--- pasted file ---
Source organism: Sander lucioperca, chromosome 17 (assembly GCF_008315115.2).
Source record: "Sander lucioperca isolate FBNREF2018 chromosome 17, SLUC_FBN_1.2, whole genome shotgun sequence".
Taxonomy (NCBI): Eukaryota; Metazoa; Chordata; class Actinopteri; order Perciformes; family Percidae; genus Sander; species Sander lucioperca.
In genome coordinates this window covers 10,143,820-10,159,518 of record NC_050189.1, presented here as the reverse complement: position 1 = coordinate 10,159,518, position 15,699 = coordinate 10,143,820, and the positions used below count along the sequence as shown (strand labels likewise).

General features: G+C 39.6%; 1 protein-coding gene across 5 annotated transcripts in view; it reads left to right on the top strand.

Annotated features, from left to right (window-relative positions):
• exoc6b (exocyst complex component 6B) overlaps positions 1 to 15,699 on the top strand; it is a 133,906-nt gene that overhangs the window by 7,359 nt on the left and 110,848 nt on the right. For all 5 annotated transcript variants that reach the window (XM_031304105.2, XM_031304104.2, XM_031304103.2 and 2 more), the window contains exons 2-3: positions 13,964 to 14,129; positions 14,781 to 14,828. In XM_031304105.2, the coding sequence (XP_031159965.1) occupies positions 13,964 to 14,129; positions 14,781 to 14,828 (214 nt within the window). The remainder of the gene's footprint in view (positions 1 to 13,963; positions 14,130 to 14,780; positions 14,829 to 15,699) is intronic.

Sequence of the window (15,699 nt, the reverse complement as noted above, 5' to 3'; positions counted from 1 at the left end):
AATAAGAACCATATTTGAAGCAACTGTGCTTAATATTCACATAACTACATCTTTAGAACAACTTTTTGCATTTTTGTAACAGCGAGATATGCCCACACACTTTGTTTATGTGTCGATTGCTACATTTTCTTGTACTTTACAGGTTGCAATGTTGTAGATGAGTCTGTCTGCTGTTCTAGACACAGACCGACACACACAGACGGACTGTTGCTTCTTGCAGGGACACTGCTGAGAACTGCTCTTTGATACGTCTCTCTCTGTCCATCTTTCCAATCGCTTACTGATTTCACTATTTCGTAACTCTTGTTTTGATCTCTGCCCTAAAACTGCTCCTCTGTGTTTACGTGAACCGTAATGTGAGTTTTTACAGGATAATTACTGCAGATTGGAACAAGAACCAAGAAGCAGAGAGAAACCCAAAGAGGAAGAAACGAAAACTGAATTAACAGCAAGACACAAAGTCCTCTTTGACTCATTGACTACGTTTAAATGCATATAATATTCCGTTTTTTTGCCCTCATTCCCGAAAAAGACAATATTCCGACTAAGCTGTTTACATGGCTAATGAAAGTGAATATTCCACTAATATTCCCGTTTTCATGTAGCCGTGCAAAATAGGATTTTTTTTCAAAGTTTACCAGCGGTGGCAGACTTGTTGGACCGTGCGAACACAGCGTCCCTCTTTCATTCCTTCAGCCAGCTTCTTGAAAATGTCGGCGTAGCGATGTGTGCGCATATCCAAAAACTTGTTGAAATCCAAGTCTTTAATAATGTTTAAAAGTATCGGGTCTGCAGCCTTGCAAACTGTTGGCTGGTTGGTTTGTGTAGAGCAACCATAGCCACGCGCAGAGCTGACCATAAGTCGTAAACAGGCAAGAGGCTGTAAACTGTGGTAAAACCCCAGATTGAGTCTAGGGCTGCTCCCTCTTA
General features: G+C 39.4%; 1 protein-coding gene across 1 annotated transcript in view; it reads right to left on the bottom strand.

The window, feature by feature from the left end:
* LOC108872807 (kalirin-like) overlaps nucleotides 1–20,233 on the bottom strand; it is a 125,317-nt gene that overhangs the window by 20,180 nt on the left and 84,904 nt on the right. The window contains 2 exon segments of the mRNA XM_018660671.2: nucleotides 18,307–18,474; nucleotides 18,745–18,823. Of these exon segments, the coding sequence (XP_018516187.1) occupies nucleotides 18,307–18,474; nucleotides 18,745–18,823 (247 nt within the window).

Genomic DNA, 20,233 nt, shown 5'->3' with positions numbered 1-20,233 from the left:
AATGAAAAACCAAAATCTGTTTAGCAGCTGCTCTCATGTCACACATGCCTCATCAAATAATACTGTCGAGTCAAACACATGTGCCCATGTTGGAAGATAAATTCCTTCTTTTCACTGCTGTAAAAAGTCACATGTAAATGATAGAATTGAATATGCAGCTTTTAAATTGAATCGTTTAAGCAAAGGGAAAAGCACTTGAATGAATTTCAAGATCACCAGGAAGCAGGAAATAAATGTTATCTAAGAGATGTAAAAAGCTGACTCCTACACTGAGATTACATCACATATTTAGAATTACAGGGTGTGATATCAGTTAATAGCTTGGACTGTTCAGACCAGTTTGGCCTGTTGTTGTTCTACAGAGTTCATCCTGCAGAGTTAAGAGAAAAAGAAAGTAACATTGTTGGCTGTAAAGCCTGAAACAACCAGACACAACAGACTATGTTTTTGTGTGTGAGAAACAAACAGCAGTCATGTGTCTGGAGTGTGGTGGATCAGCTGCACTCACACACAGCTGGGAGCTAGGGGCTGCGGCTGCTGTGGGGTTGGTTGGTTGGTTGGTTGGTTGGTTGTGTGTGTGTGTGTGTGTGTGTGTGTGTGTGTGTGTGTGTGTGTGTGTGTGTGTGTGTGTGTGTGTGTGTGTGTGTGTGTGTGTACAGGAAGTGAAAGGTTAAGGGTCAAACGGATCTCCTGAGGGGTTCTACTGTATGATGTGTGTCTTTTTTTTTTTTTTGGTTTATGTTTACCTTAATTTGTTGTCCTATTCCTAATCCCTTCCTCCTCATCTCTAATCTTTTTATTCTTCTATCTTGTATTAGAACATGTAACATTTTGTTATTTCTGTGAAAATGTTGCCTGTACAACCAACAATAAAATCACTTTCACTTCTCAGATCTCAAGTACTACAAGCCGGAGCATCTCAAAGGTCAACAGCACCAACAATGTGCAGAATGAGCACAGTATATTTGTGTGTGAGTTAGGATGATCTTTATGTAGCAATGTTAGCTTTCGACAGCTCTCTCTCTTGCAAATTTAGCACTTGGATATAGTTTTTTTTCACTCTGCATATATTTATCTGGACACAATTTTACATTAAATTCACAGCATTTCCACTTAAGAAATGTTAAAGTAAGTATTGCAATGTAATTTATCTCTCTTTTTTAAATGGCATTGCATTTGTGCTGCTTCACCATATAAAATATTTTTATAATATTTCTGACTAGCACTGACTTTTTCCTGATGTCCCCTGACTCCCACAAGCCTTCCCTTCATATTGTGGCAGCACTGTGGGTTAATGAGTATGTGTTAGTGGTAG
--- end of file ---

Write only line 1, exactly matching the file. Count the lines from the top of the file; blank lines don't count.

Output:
Source organism: Sander lucioperca, chromosome 17 (assembly GCF_008315115.2).